Get­ting Ph.D.s out of the mouse labs

A startup aims to take hu­mans out of labs that test drugs on mice Can soft­ware re­place “a cu­ri­ous per­son ob­serv­ing first­hand”?

Bloomberg Businessweek (Asia) - - NEWS - Bob Parks

Much of the ground­work for im­por­tant new drugs starts with tests con­ducted on lab mice, of which there are an es­ti­mated 100 mil­lion around the world. The Ph.D.s and tech­ni­cians who ob­serve them of­ten spend their time on rote tasks that a Sil­i­con Val­ley startup called Vium wants to au­to­mate.

Co-founders Ti­mothy Robert­son, a physi­cist, and Joe Betts-Lacroix, an in­ven­tor who has sold in­ven­tions to Google, started Vium in 2013 with a mission to up­date mouse labs us­ing cheap sen­sors, deep learn­ing soft­ware, and vir­tu­ally no hu­mans. “We de­rived more data and bet­ter-qual­ity data with­out ex­pos­ing the mice to the stress of hu­man con­tact,” says Robert­son, who is also chief ex­ec­u­tive of­fi­cer.

Vium’s 18,000-square-foot lab in Mil­pi­tas, Calif., is dimly lit in red light that mice can’t de­tect, and al­most to­tally silent. The only sound you hear is the faint rus­tle of mice mov­ing about in their rows of cages. Each cage is il­lu­mi­nated by LED spot­lights—white for day­time and in­frared for night. In tra­di­tional labs, hu­mans reg­u­larly per­form tests on the mice and record pe­ri­odic ob­ser­va­tions. In the Vium lab, an ar­ray of sen­sors, in­clud­ing tiny, high­def­i­ni­tion cam­eras wired above the cages, col­lect phys­i­o­log­i­cal data and track be­hav­ior. That data are then fed into an al­go­rithm that de­liv­ers real-time read­ings on the an­i­mals’ well-be­ing. Re­ports show be­hav­ior pat­terns such as lethargy or clumsy walk­ing, but hu­mans will still clean cages.

Over the past two years, Vium has raised al­most $30 mil­lion from ven­ture cap­i­tal firms, in­clud­ing Peter Thiel’s Founders Fund. The idea is that an en­tirely au­to­mated sys­tem can speed up test­ing and cut the costs of bring­ing a drug to mar­ket. In­vestors are hop­ing Vium can poach phar­ma­ceu­ti­cal clients from so-called con­tract re­search or­ga­ni­za­tions, or CROs, mouse-for-hire labs that earned about $6 bil­lion last year.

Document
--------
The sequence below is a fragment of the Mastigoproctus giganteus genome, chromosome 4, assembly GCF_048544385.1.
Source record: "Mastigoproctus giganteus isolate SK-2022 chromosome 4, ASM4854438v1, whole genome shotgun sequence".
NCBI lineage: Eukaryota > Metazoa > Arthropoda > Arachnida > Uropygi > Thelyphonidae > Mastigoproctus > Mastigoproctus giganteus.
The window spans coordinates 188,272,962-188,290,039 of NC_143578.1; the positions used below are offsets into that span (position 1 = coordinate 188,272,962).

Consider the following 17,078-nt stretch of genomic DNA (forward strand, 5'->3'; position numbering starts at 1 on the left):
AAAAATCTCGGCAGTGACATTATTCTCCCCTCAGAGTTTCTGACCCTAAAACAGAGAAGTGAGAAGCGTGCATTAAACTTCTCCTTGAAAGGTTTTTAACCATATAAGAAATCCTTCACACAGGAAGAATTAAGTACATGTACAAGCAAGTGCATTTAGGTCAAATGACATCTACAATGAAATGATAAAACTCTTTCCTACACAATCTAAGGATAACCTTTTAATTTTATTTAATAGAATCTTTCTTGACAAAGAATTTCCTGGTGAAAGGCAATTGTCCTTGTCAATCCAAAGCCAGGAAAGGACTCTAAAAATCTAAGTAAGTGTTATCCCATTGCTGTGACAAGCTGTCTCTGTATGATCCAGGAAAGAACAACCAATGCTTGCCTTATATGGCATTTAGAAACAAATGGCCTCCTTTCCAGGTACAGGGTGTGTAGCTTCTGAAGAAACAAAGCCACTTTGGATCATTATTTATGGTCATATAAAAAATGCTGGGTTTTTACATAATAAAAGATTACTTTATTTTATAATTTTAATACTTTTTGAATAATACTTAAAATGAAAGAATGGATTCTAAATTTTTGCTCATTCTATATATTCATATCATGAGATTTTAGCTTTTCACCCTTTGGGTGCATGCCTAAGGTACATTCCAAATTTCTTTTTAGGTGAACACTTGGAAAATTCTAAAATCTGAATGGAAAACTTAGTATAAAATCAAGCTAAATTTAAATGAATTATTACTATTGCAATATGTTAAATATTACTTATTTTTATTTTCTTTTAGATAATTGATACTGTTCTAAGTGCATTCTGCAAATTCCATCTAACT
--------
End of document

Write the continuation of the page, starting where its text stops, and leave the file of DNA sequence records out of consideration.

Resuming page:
Vium ex­ec­u­tives ar­gue that many CROs have cum­ber­some pro­ce­dures and rigid re­port­ing prac­tices that pro­vide data only at the end of a sci­en­tific test. Vium in­tends to make setup as easy as re­serv­ing server space on Ama­zon Web Ser­vices. Cus­tomers sim­ply pro­vide their credit card, fill in a few web forms, and then mail or de­liver their drug com­pounds to

Vium’s lab. Once test­ing be­gins, cus­tomers can view data on their phones or lap­tops al­most im­me­di­ately.

Ken­neth Kaitin, di­rec­tor of the Tufts Cen­ter for the Study of Drug De­vel­op­ment, is skep­ti­cal about Vium’s abil­ity to lower costs. “The bar­ri­ers to faster drug de­vel­op­ment aren’t in pre­clin­i­cal,” he says. “All of the enor­mous in­ef­fi­cien­cies—and costs—are in tri­als with hu­man sub­jects.” Yet Vium in­vestor (and for­mer Pfizer CEO) Jef­frey Kindler says he’s bet­ting a smarter pre­clin­i­cal stage is valu­able. “The ear­lier in the drug de­vel­op­ment process that you pre­dict how the drug will per­form in hu­mans, the bet­ter,” he says. “It al­lows you to fail quickly, ter­mi­nate pro­grams, or re­design them.” He cred­its Vium for tak­ing a fresh look at the mouse re­search in­dus­try, es­pe­cially at prob­lems with hu­man in­ter­ven­tion. “What these guys have done is take the sub­jec­tiv­ity out of an­i­mal mod­els.”

Most of the work Vium aims to au­to­mate is done by post­doc­toral stu­dents such as Me­gan Tipps, a Uni­ver­sity of Min­nesota at Twin Cities re­searcher who con­ducts ad­dic­tion stud­ies. Tipps says mice gen­er­ally adapt to be­ing han­dled by hu­mans and ques­tions an al­go­rithm’s abil­ity to re­place the hu­man el­e­ment. “I don’t know that there will ever be a re­place­ment for a well-trained, cu­ri­ous per­son ob­serv­ing first­hand.”

So far, clients in­clude Ab­bVie, a $23 bil­lion phar­ma­ceu­ti­cal company de­vel­op­ing a hepati­tis drug, a Har­vard re­searcher test­ing an anti-ag­ing treat­ment, and a drug-dis­cov­ery startup run by for­mer Prince­ton re­searcher Ethan Perl­stein. “We had been work­ing with a tra­di­tional CRO, where the tech­ni­cians were phys­i­cally pulling the an­i­mals out once a day to weigh them,” says Perl­stein. “With Vium, you have a scale built right into the cage and other fea­tures to mon­i­tor them 24/7. Per­fect!” Perl­stein be­lieves re­mov­ing the hu­man fac­tor “goes a long way to mak­ing stud­ies re­pro­ducible.”

The proof will come as more clients use Vium’s sys­tem and pub­lish their data.

In­stead of hu­mans, Vium uses tiny sen­sors and high-def­i­ni­tion cam­eras to ob­serve lab mice

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